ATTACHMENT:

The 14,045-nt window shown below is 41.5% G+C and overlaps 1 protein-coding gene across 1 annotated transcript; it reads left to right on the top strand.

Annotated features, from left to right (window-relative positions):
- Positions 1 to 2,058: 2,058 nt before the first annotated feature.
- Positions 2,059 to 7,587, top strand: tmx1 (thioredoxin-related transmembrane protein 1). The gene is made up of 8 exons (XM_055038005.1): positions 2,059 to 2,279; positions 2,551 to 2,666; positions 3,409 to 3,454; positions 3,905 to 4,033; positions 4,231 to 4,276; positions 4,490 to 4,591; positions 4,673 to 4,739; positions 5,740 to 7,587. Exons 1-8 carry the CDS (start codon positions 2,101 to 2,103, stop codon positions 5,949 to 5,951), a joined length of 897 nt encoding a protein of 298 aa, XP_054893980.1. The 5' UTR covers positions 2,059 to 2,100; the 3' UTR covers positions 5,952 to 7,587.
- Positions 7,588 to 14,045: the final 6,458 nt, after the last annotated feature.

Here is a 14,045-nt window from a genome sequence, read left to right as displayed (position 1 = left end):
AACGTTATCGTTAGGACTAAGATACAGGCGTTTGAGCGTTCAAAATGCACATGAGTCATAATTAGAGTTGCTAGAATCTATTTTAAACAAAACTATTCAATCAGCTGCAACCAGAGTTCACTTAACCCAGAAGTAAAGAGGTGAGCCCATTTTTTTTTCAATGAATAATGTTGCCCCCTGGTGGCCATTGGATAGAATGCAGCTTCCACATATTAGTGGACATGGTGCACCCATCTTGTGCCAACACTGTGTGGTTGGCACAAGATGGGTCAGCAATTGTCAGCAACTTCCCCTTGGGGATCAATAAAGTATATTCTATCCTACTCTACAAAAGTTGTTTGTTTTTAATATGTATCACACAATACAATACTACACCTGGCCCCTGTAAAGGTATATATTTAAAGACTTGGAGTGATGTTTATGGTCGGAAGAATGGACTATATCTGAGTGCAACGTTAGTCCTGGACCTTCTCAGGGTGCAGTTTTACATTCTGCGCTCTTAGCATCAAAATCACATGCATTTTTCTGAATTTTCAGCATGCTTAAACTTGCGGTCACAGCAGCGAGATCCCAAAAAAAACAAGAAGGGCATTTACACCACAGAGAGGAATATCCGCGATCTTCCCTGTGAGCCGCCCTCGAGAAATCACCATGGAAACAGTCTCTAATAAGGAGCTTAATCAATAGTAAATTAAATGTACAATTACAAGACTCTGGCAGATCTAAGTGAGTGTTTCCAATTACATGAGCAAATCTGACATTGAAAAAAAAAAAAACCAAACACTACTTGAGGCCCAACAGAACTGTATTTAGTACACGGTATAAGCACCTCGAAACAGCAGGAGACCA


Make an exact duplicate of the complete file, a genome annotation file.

The 14,045-nt window shown below is 41.5% G+C and overlaps 1 protein-coding gene across 1 annotated transcript; it reads left to right on the top strand.

Annotated features, from left to right (window-relative positions):
- Positions 1 to 2,058: 2,058 nt before the first annotated feature.
- Positions 2,059 to 7,587, top strand: tmx1 (thioredoxin-related transmembrane protein 1). The gene is made up of 8 exons (XM_055038005.1): positions 2,059 to 2,279; positions 2,551 to 2,666; positions 3,409 to 3,454; positions 3,905 to 4,033; positions 4,231 to 4,276; positions 4,490 to 4,591; positions 4,673 to 4,739; positions 5,740 to 7,587. Exons 1-8 carry the CDS (start codon positions 2,101 to 2,103, stop codon positions 5,949 to 5,951), a joined length of 897 nt encoding a protein of 298 aa, XP_054893980.1. The 5' UTR covers positions 2,059 to 2,100; the 3' UTR covers positions 5,952 to 7,587.
- Positions 7,588 to 14,045: the final 6,458 nt, after the last annotated feature.

Here is a 14,045-nt window from a genome sequence, read left to right as displayed (position 1 = left end):
AACGTTATCGTTAGGACTAAGATACAGGCGTTTGAGCGTTCAAAATGCACATGAGTCATAATTAGAGTTGCTAGAATCTATTTTAAACAAAACTATTCAATCAGCTGCAACCAGAGTTCACTTAACCCAGAAGTAAAGAGGTGAGCCCATTTTTTTTTCAATGAATAATGTTGCCCCCTGGTGGCCATTGGATAGAATGCAGCTTCCACATATTAGTGGACATGGTGCACCCATCTTGTGCCAACACTGTGTGGTTGGCACAAGATGGGTCAGCAATTGTCAGCAACTTCCCCTTGGGGATCAATAAAGTATATTCTATCCTACTCTACAAAAGTTGTTTGTTTTTAATATGTATCACACAATACAATACTACACCTGGCCCCTGTAAAGGTATATATTTAAAGACTTGGAGTGATGTTTATGGTCGGAAGAATGGACTATATCTGAGTGCAACGTTAGTCCTGGACCTTCTCAGGGTGCAGTTTTACATTCTGCGCTCTTAGCATCAAAATCACATGCATTTTTCTGAATTTTCAGCATGCTTAAACTTGCGGTCACAGCAGCGAGATCCCAAAAAAAACAAGAAGGGCATTTACACCACAGAGAGGAATATCCGCGATCTTCCCTGTGAGCCGCCCTCGAGAAATCACCATGGAAACAGTCTCTAATAAGGAGCTTAATCAATAGTAAATTAAATGTACAATTACAAGACTCTGGCAGATCTAAGTGAGTGTTTCCAATTACATGAGCAAATCTGACATTGAAAAAAAAAAAAACCAAACACTACTTGAGGCCCAACAGAACTGTATTTAGTACACGGTATAAGCACCTCGAAACAGCAGGAGACCA